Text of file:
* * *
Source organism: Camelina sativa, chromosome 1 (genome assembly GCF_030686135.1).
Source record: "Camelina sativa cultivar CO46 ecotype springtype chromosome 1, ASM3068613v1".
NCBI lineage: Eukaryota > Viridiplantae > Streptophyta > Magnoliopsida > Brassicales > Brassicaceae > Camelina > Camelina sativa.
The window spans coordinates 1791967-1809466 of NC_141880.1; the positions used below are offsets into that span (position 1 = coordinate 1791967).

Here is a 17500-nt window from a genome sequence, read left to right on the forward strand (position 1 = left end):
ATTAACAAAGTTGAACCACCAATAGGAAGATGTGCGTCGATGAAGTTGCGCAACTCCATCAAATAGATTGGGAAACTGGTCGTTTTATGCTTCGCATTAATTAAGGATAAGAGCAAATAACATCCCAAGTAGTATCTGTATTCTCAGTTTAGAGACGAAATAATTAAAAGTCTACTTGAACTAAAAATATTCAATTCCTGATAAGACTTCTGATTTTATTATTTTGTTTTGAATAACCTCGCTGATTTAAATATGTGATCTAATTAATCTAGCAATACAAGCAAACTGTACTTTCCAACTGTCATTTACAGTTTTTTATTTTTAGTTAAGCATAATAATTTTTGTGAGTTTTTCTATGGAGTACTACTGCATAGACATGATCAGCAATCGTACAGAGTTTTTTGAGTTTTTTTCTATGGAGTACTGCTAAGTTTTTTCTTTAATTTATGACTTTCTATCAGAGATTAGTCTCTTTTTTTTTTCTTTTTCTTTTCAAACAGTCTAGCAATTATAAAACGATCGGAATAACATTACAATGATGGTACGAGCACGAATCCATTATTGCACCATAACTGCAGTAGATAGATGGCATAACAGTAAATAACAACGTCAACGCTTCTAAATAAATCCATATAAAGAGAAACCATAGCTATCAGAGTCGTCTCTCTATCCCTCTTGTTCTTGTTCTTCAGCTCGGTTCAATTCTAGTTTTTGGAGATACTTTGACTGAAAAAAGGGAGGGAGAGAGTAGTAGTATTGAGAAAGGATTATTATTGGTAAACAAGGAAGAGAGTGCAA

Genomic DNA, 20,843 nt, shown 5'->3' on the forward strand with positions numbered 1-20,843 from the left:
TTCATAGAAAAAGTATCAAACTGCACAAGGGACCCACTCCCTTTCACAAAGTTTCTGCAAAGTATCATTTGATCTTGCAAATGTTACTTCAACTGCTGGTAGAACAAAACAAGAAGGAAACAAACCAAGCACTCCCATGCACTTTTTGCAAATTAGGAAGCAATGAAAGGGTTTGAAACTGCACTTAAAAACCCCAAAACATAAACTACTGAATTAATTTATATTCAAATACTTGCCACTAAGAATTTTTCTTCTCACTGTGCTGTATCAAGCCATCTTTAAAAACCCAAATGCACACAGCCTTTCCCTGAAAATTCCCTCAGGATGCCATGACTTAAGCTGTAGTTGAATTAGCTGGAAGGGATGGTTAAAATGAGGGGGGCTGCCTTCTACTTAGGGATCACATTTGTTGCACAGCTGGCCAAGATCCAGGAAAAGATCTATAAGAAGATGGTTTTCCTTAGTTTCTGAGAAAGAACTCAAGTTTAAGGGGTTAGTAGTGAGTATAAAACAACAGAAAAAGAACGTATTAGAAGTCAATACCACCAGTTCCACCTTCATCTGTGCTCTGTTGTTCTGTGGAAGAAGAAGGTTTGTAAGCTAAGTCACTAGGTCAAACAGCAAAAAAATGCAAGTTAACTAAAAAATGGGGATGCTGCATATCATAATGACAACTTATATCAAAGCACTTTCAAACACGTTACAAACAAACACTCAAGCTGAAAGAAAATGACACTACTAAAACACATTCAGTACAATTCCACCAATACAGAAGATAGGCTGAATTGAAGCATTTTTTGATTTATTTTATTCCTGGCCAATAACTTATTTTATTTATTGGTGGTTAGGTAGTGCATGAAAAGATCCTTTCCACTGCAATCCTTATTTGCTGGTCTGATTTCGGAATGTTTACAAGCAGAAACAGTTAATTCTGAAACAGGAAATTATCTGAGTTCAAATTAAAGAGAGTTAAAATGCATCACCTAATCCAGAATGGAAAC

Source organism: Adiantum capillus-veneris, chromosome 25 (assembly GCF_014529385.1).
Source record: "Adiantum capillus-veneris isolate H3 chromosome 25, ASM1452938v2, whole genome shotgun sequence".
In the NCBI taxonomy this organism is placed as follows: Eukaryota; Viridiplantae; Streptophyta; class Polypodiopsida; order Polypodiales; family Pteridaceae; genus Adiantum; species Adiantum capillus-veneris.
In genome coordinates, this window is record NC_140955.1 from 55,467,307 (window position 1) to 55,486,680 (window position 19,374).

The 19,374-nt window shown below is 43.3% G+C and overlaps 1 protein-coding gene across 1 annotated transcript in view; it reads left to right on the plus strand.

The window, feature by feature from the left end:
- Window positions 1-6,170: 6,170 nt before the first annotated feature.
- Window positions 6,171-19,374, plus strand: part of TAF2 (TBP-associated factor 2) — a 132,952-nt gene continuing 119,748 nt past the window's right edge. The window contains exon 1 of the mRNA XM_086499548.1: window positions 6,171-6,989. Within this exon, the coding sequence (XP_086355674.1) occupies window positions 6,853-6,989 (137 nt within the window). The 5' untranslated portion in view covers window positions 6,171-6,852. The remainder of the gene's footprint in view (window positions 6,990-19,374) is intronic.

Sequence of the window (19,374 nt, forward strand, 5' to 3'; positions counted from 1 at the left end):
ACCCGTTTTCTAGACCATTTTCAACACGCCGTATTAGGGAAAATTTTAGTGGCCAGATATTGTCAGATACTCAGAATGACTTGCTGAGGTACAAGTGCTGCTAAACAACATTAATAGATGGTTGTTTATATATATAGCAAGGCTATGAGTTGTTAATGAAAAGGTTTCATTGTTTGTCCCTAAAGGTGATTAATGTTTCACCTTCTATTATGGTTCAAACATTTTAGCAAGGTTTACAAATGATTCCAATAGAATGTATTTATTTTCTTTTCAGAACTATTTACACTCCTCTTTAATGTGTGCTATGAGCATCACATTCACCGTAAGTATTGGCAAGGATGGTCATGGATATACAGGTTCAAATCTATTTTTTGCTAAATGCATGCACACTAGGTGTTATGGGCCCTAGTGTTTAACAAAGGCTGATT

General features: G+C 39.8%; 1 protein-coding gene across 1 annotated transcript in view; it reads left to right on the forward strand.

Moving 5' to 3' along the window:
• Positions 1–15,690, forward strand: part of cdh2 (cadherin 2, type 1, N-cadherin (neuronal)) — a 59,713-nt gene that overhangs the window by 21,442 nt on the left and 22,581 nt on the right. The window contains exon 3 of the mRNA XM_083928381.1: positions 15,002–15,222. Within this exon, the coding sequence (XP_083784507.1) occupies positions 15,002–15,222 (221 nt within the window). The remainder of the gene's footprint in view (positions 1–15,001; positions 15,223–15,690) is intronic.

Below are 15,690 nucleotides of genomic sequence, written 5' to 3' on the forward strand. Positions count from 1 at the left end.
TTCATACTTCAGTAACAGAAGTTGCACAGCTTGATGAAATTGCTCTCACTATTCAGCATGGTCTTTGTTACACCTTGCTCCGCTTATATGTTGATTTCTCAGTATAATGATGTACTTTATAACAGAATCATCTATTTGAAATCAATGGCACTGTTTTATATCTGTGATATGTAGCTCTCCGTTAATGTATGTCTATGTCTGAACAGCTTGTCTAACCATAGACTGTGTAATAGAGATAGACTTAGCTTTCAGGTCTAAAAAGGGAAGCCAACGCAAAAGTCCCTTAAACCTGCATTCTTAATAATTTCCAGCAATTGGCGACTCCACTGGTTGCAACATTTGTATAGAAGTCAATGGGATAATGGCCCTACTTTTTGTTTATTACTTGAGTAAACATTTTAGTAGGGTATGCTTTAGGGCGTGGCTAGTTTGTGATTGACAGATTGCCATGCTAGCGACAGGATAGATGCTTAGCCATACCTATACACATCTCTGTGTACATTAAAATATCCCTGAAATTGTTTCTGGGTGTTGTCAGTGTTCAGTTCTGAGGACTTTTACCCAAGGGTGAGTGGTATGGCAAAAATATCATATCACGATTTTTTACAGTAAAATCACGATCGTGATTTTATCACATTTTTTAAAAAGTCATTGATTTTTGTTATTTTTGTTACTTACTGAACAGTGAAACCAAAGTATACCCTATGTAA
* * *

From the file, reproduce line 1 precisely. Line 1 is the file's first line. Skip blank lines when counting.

Source organism: Camelina sativa, chromosome 1 (genome assembly GCF_030686135.1).